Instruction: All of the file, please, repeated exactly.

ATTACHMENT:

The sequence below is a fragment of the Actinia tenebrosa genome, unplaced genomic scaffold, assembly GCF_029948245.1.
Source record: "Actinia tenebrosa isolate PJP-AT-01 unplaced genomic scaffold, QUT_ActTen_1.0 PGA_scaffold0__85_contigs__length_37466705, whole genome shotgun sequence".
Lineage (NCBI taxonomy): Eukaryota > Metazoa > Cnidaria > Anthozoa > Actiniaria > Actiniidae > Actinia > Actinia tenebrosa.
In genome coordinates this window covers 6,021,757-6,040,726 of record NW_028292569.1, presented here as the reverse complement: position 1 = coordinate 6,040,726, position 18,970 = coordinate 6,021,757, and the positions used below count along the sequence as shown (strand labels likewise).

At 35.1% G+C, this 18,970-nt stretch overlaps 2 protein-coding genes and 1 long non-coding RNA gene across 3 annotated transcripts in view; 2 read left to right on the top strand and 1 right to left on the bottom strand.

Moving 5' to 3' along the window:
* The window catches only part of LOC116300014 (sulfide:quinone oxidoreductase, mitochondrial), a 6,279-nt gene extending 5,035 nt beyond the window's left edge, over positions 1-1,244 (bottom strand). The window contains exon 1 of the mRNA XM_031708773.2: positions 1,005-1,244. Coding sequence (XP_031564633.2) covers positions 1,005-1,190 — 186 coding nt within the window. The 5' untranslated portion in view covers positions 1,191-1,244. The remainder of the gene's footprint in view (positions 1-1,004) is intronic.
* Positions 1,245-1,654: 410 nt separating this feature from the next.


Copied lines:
The sequence below is a fragment of the Actinia tenebrosa genome, unplaced genomic scaffold, assembly GCF_029948245.1.
Source record: "Actinia tenebrosa isolate PJP-AT-01 unplaced genomic scaffold, QUT_ActTen_1.0 PGA_scaffold0__85_contigs__length_37466705, whole genome shotgun sequence".
Lineage (NCBI taxonomy): Eukaryota > Metazoa > Cnidaria > Anthozoa > Actiniaria > Actiniidae > Actinia > Actinia tenebrosa.
In genome coordinates this window covers 6,021,757-6,040,726 of record NW_028292569.1, presented here as the reverse complement: position 1 = coordinate 6,040,726, position 18,970 = coordinate 6,021,757, and the positions used below count along the sequence as shown (strand labels likewise).

At 35.1% G+C, this 18,970-nt stretch overlaps 2 protein-coding genes and 1 long non-coding RNA gene across 3 annotated transcripts in view; 2 read left to right on the top strand and 1 right to left on the bottom strand.

Moving 5' to 3' along the window:
* The window catches only part of LOC116300014 (sulfide:quinone oxidoreductase, mitochondrial), a 6,279-nt gene extending 5,035 nt beyond the window's left edge, over positions 1-1,244 (bottom strand). The window contains exon 1 of the mRNA XM_031708773.2: positions 1,005-1,244. Coding sequence (XP_031564633.2) covers positions 1,005-1,190 — 186 coding nt within the window. The 5' untranslated portion in view covers positions 1,191-1,244. The remainder of the gene's footprint in view (positions 1-1,004) is intronic.
* Positions 1,245-1,654: 410 nt separating this feature from the next.